Yesterday the WSU held its annual impromptu debating tournament, open to all to enter. Thanks to Samuel Marsden for providing the venue for the day.
Nine teams entered the competition. It was particularly pleasing to see some school students enter, as well as some people from Auckland. The standard of debating was very high, with former winners of the Parliamentary Shield as well as multiple winners of the university impromptu tournament (Easters) all participating.
There were four rounds of debates, followed by semi-finals and the Grand Final. The topics are listed below.
The semi-finalists (in order) were Seb Templeton & Richard D’Ath, Paul Smith & Clodagh O’Connor-McKenna, Udayan Mukherjee & Ella Edginton, and Joe Connell & Kevin Moar.
In the semis, Seb and Richard defeated Joe and Kevin, and Udayan and Ella defeated Paul and Clodagh.
The Grand Final was an excellent debate on the motion “That we should return cultural treasures to their place of origin”. The three judges (Stephen Whittington, Christopher Bishop and Daniel Wilson) were unanimous in awarding the debate to the affirmative team of Udayan Mukherjee and Ella Edginton, who thus won the Victoria Shield for the first time.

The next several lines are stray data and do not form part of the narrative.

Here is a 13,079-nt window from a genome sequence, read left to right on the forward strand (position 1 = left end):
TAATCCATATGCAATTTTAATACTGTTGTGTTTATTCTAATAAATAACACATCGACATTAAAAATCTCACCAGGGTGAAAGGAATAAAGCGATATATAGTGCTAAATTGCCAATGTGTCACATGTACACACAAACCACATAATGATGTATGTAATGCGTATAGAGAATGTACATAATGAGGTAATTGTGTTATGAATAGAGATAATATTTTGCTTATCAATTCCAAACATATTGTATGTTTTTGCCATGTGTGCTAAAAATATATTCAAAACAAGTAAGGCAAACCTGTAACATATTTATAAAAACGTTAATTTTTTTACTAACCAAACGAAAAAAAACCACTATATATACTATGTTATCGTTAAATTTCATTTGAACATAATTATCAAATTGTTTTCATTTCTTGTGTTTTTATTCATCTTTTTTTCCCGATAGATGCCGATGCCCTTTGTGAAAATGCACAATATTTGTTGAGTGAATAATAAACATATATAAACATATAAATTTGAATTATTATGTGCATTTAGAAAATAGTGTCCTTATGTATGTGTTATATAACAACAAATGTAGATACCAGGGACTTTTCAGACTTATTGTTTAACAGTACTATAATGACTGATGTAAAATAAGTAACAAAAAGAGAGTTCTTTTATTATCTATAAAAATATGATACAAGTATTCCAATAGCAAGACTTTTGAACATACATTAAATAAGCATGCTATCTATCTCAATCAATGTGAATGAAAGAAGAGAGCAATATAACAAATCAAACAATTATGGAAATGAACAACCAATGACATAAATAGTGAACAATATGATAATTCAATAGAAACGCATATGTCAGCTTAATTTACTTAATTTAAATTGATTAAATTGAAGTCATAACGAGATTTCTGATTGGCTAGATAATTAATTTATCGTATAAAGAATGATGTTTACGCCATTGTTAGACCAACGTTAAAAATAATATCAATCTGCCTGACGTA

Thanks to the adjudicators: Stephen Whittington, Christopher Bishop, Polly Higbee, Daniel Wilson and Tom Mathews.
- That we should recriminalise prostitution
- That heterosexual couples should get Civil Unions in solidarity with homosexual couples
- That we support price gouging in response to natural disasters
- That we support the bailout of AMI
- That ultra fast broadband is an ultra fast boondoggle
- That we should ban the publication of opinion polls during election campaigns
- That the West should put troops on the ground in Libya
- That we support a foreign policy of non-interventionism
- That we support ticket scalping
- This House would allow politicians to make specific election promises legally binding in the event of victory
- This House would return cultural treasures to their place of origin
- This House would force purchasers of art to pay a royalty to the original creator